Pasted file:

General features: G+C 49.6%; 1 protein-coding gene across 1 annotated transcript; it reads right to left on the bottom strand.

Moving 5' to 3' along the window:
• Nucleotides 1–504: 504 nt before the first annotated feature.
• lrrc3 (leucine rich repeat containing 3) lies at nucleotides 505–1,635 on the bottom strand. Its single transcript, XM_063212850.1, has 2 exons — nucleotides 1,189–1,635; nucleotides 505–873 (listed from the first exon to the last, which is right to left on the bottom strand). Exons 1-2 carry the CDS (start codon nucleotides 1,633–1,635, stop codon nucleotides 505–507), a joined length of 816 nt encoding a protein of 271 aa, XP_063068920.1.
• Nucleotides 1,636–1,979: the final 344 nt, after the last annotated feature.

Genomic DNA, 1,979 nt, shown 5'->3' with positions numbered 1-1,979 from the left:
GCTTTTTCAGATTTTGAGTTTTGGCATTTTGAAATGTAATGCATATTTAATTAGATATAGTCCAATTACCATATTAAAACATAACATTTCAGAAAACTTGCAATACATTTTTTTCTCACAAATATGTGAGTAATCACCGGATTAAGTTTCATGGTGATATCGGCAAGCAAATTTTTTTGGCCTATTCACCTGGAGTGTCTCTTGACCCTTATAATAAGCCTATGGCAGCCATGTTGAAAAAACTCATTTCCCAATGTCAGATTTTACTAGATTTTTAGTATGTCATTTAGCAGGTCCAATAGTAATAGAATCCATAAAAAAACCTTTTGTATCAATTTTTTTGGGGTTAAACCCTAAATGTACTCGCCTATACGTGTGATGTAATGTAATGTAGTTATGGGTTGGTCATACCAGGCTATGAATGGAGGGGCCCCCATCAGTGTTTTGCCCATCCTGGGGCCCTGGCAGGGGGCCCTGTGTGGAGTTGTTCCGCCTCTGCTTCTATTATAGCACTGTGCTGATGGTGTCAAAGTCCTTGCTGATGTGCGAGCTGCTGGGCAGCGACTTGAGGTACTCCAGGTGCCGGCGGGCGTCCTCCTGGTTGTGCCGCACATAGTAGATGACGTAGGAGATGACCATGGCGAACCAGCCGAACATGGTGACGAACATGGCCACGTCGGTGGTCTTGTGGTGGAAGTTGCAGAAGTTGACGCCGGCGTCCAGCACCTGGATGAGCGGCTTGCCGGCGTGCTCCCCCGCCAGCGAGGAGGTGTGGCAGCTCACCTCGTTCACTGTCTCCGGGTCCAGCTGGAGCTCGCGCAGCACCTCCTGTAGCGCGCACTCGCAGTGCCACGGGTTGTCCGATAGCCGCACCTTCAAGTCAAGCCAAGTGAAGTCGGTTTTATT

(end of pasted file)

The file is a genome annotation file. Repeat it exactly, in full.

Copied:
General features: G+C 49.6%; 1 protein-coding gene across 1 annotated transcript; it reads right to left on the bottom strand.

Moving 5' to 3' along the window:
• Nucleotides 1–504: 504 nt before the first annotated feature.
• lrrc3 (leucine rich repeat containing 3) lies at nucleotides 505–1,635 on the bottom strand. Its single transcript, XM_063212850.1, has 2 exons — nucleotides 1,189–1,635; nucleotides 505–873 (listed from the first exon to the last, which is right to left on the bottom strand). Exons 1-2 carry the CDS (start codon nucleotides 1,633–1,635, stop codon nucleotides 505–507), a joined length of 816 nt encoding a protein of 271 aa, XP_063068920.1.
• Nucleotides 1,636–1,979: the final 344 nt, after the last annotated feature.

Genomic DNA, 1,979 nt, shown 5'->3' with positions numbered 1-1,979 from the left:
GCTTTTTCAGATTTTGAGTTTTGGCATTTTGAAATGTAATGCATATTTAATTAGATATAGTCCAATTACCATATTAAAACATAACATTTCAGAAAACTTGCAATACATTTTTTTCTCACAAATATGTGAGTAATCACCGGATTAAGTTTCATGGTGATATCGGCAAGCAAATTTTTTTGGCCTATTCACCTGGAGTGTCTCTTGACCCTTATAATAAGCCTATGGCAGCCATGTTGAAAAAACTCATTTCCCAATGTCAGATTTTACTAGATTTTTAGTATGTCATTTAGCAGGTCCAATAGTAATAGAATCCATAAAAAAACCTTTTGTATCAATTTTTTTGGGGTTAAACCCTAAATGTACTCGCCTATACGTGTGATGTAATGTAATGTAGTTATGGGTTGGTCATACCAGGCTATGAATGGAGGGGCCCCCATCAGTGTTTTGCCCATCCTGGGGCCCTGGCAGGGGGCCCTGTGTGGAGTTGTTCCGCCTCTGCTTCTATTATAGCACTGTGCTGATGGTGTCAAAGTCCTTGCTGATGTGCGAGCTGCTGGGCAGCGACTTGAGGTACTCCAGGTGCCGGCGGGCGTCCTCCTGGTTGTGCCGCACATAGTAGATGACGTAGGAGATGACCATGGCGAACCAGCCGAACATGGTGACGAACATGGCCACGTCGGTGGTCTTGTGGTGGAAGTTGCAGAAGTTGACGCCGGCGTCCAGCACCTGGATGAGCGGCTTGCCGGCGTGCTCCCCCGCCAGCGAGGAGGTGTGGCAGCTCACCTCGTTCACTGTCTCCGGGTCCAGCTGGAGCTCGCGCAGCACCTCCTGTAGCGCGCACTCGCAGTGCCACGGGTTGTCCGATAGCCGCACCTTCAAGTCAAGCCAAGTGAAGTCGGTTTTATT